Head of art makes the most of refurbished art rooms in the old coach house, where we found children happily absorbed in sketch books. All kinds of media are explored here including print making and weaving, and the cellars house a pottery studio. DT similarly well equipped (3D printer, laser cutter etc) and was the scene of a riveting Micky Mouse robot dissection on our visit.

Technology and arts collide happily in the music department which has new software for recording and manipulating sound. We’ve rarely seen a school with quite such a high percentage of pupils (around 90 per cent) taking private music lessons, but judging from the groove coming from one young rock band, who could resist? Lessons at the more expensive end, though year 2s may try a range of instruments for two terms in small groups at a reduced rate. There’s a percussion room packed with drums and xylophones, six choirs (with the selective chamber choir the most prestigious) and over 20 different music ensembles. ‘We don’t have a school orchestra – we want the children to hear themselves playing,’ said head of music.

Like music, drama is taught right through to year 8, with a host of productions staged annually which children discuss rapturously. There can have been no shortage of great outdoor locations for a recent Wind in the Willows.

The sports facilities – including a large sports hall with viewing gallery, Astro turfs, cricket nets, covered swimming pool – would be a credit to a secondary school. Parents describe sport as ‘huge’ while our pupil guides reckoned football and cricket are Beechwood’s specialities. Every child has the chance to compete for the school and there’s a thriving, parent-run equestrian team, and a ski team too (run in part by parents, part by school). Children appreciate that senior pupils may opt out of team sports in favour of alternative options like sailing.

Almost everyone lives within 40 minutes of the school, and feels very involved, including via a lively PA. Working parents who don’t take up the boarding option have a sports-rich array of after-school clubs for children to use and may pay for tea and after-school care until 5.30pm.


The fact that most pupils live extremely locally has not impacted on the popularity of boarding – so oversubscribed at the time of our visit that it was only open to year 6s and above, instead of year 5, as usual. The model here is for a boarding place to be paid for Monday to Friday, whether or not your child chooses to stay every night – two or three seems most popular – so no hot-bedding.

Bright, welcoming dormitories sleeping up to 11 in the eaves enjoy terrific views. Partitions with built-in reading lights are used cleverly to break up larger spaces and belongings are either stored on shelves in the laundry – dirty clothes are never sent home – or in a truckle under the bed. Each child has a daily 20p allowance for the tuck cupboard and given that Beechwood is a mobile-free zone (hurrah!), there’s a free mobile any child may borrow who wants to call home.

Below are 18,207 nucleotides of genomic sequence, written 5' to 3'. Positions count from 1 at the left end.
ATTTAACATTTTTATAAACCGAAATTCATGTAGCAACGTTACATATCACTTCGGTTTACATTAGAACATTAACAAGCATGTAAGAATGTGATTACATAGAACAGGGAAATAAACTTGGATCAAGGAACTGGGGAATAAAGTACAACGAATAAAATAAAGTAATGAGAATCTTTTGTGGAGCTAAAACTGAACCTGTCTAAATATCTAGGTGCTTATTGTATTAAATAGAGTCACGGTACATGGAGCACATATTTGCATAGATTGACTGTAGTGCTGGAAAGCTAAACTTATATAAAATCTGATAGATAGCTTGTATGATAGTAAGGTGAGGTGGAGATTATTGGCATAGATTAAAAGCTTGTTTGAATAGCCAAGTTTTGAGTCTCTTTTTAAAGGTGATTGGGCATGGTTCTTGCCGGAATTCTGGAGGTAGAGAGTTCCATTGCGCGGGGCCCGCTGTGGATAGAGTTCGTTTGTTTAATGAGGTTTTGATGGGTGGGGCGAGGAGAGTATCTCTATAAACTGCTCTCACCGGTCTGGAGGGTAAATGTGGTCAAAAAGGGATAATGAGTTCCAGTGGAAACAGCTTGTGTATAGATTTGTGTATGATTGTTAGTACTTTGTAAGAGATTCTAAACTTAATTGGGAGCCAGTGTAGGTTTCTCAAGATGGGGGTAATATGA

After prep and music practice, children are let loose on activities that make the most of these terrific grounds. Sport features heavily but there’s also a lounge-cum-games room well equipped with table football, table tennis etc for hanging out in, plus a range of fantastic themed nights from bug eating to laser tag.

On-site houseparent declares himself ‘a boarding evangelist’ and with potential boarders able to have a two-week free trial, it couldn’t be much easier to work out if boarding life is for you, either now or in the future.

Money matters

Some means-tested bursaries available from year 3 upwards.

The last word

‘We have some of the best state schools the country round here but still chose Beechwood’ and ‘Our children feel loved and part of everything’ are typical parent comments. Particularly strong reputation for trad subjects like French and music but also nurtures and educates children in the wider sense. The result is sparky, confident children who exude pride in their school and are incredibly happy learners.

Special Education Needs

Beechwood Park is an inclusive school where all staff work hard to ensure that the individual needs of pupils are met and reasonable adjustments made where necessary. Individual strengths are also recognised and celebrated which helps to ensure that pupils thrive in our environment. The School's Learning Support department has three full time members of staff who oversee the assessing, identification and support of pupils with SEND. This experienced team work with pupils both in and outside the classroom and are based in a central quiet area of the school. The degree of additional support provided varies according to individual needs.

Condition Provision for in school
ASD - Autistic Spectrum Disorder Y
Aspergers Y
Attention Deficit Hyperactivity Disorders Y
CReSTeD registered for Dyslexia
Dyscalculia Y
Dysgraphia Y
Dyslexia Y
Dyspraxia Y
English as an additional language (EAL) Y
Has an entry in the Autism Services Directory
Has SEN unit or class Y
HI - Hearing Impairment Y
Hospital School
Mental health Y
MLD - Moderate Learning Difficulty
MSI - Multi-Sensory Impairment
Natspec Specialist Colleges
OTH - Other Difficulty/Disability
Other SpLD - Specific Learning Difficulty Y
PD - Physical Disability Y
PMLD - Profound and Multiple Learning Difficulty
SEMH - Social, Emotional and Mental Health Y
SLCN - Speech, Language and Communication Y
SLD - Severe Learning Difficulty
Special facilities for Visually Impaired
SpLD - Specific Learning Difficulty Y
VI - Visual Impairment Y